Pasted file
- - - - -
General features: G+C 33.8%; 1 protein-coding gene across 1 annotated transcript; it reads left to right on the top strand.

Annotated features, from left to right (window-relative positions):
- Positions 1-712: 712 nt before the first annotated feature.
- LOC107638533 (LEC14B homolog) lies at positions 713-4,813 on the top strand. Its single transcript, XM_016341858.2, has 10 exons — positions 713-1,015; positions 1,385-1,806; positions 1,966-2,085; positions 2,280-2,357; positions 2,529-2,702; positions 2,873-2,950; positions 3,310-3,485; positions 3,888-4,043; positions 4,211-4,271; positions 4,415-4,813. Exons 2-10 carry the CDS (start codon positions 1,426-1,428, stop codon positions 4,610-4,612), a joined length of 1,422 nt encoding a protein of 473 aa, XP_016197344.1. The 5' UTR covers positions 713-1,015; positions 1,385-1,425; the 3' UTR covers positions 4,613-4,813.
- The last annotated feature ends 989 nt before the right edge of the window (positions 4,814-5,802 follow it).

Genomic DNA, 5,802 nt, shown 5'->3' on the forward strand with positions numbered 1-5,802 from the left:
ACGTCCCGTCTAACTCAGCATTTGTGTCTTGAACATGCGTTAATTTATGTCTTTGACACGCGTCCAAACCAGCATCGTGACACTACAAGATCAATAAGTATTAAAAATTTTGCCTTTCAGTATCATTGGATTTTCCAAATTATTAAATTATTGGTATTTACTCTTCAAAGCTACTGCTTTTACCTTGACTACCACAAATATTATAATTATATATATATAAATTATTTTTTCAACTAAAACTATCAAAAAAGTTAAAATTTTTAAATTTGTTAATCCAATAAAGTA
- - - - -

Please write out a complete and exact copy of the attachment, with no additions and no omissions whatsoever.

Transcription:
General features: G+C 33.8%; 1 protein-coding gene across 1 annotated transcript; it reads left to right on the top strand.

Annotated features, from left to right (window-relative positions):
- Positions 1-712: 712 nt before the first annotated feature.
- LOC107638533 (LEC14B homolog) lies at positions 713-4,813 on the top strand. Its single transcript, XM_016341858.2, has 10 exons — positions 713-1,015; positions 1,385-1,806; positions 1,966-2,085; positions 2,280-2,357; positions 2,529-2,702; positions 2,873-2,950; positions 3,310-3,485; positions 3,888-4,043; positions 4,211-4,271; positions 4,415-4,813. Exons 2-10 carry the CDS (start codon positions 1,426-1,428, stop codon positions 4,610-4,612), a joined length of 1,422 nt encoding a protein of 473 aa, XP_016197344.1. The 5' UTR covers positions 713-1,015; positions 1,385-1,425; the 3' UTR covers positions 4,613-4,813.
- The last annotated feature ends 989 nt before the right edge of the window (positions 4,814-5,802 follow it).

Genomic DNA, 5,802 nt, shown 5'->3' on the forward strand with positions numbered 1-5,802 from the left:
ACGTCCCGTCTAACTCAGCATTTGTGTCTTGAACATGCGTTAATTTATGTCTTTGACACGCGTCCAAACCAGCATCGTGACACTACAAGATCAATAAGTATTAAAAATTTTGCCTTTCAGTATCATTGGATTTTCCAAATTATTAAATTATTGGTATTTACTCTTCAAAGCTACTGCTTTTACCTTGACTACCACAAATATTATAATTATATATATATAAATTATTTTTTCAACTAAAACTATCAAAAAAGTTAAAATTTTTAAATTTGTTAATCCAATAAAGTA